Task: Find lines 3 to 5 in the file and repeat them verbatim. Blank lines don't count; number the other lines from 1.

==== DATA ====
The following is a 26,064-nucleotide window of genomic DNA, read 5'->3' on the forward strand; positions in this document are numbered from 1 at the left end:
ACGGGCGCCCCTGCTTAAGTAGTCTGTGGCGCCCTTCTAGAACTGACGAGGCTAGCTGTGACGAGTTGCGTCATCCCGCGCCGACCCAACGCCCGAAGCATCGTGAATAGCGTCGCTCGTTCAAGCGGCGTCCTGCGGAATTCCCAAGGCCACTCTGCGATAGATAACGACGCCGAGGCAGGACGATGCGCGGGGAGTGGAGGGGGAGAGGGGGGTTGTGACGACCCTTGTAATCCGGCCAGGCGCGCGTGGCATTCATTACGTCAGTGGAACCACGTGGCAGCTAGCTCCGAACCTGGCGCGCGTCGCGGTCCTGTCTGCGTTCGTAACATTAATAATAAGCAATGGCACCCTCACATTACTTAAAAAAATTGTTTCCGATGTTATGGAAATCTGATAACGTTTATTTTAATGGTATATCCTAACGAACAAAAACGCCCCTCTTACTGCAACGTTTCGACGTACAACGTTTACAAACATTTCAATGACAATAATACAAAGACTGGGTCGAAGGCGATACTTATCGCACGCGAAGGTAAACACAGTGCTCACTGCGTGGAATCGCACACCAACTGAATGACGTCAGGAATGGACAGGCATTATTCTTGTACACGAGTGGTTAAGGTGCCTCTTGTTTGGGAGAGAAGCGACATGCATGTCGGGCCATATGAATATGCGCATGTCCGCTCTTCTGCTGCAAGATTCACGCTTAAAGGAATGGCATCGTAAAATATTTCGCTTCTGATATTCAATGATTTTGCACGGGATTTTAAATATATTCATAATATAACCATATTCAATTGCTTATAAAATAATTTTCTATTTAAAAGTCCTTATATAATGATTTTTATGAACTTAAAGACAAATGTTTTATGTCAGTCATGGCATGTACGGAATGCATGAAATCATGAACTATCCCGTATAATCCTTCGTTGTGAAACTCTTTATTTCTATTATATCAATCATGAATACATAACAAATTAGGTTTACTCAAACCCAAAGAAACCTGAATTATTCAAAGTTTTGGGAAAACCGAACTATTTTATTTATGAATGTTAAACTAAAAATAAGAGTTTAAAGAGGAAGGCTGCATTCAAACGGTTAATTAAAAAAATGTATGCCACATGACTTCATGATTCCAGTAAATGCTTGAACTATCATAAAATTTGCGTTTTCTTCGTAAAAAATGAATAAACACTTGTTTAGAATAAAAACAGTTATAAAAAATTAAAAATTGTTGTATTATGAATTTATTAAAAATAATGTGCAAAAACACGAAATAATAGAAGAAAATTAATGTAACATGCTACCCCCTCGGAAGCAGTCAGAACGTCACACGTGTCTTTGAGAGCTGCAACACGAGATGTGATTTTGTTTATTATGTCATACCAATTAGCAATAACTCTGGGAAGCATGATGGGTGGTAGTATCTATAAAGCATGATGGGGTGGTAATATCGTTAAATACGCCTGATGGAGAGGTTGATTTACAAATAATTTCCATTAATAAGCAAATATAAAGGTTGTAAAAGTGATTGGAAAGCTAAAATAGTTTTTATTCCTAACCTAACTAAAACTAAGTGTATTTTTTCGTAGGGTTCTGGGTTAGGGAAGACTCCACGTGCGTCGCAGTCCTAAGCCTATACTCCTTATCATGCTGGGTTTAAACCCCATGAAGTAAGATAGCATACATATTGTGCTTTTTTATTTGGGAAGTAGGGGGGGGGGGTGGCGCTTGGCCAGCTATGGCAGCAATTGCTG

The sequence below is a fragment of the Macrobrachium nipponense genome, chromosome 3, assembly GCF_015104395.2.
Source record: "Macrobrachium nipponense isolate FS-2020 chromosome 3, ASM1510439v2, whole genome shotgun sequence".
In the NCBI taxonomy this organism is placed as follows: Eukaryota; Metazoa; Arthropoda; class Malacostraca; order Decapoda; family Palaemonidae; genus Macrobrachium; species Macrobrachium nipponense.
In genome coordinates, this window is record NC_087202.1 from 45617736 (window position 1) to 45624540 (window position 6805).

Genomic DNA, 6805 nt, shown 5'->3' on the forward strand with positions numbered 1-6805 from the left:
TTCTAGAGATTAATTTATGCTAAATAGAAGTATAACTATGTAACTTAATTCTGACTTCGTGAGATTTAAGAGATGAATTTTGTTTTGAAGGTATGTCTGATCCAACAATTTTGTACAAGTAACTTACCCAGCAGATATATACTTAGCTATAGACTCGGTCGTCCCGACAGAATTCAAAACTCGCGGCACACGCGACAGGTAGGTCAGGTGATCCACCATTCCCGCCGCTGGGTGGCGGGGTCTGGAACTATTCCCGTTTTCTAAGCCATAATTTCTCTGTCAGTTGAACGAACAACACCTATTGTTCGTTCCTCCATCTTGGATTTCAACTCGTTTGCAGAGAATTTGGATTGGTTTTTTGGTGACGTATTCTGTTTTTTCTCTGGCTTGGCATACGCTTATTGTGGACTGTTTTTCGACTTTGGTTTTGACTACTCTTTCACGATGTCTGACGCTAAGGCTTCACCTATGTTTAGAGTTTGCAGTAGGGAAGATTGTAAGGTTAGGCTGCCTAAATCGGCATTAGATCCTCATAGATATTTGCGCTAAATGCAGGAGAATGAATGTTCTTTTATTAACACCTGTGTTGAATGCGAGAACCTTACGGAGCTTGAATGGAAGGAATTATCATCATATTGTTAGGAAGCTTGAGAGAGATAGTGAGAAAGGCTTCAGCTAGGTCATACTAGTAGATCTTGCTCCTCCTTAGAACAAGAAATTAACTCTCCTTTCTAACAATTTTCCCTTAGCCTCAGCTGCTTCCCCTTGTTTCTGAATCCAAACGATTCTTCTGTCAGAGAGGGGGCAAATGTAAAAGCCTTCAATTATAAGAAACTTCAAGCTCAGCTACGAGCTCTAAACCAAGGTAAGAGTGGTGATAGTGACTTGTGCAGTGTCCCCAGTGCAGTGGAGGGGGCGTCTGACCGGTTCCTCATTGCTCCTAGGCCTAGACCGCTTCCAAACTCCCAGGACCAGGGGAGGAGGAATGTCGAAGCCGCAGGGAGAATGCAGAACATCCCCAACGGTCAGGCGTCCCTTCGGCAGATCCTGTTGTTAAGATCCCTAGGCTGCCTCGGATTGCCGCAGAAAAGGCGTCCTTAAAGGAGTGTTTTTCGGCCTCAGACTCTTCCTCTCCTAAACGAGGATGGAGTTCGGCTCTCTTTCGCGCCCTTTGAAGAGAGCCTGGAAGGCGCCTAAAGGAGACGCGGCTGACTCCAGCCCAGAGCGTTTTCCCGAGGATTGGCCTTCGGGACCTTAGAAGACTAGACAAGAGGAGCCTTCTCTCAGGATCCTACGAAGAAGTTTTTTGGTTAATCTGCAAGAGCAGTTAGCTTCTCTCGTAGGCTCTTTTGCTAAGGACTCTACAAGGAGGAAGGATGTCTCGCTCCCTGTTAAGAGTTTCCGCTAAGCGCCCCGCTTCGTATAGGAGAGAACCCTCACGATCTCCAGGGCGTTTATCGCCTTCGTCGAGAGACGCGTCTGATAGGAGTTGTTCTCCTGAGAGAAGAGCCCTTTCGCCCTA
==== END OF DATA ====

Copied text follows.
The sequence below is a fragment of the Macrobrachium nipponense genome, chromosome 3, assembly GCF_015104395.2.
Source record: "Macrobrachium nipponense isolate FS-2020 chromosome 3, ASM1510439v2, whole genome shotgun sequence".
In the NCBI taxonomy this organism is placed as follows: Eukaryota; Metazoa; Arthropoda; class Malacostraca; order Decapoda; family Palaemonidae; genus Macrobrachium; species Macrobrachium nipponense.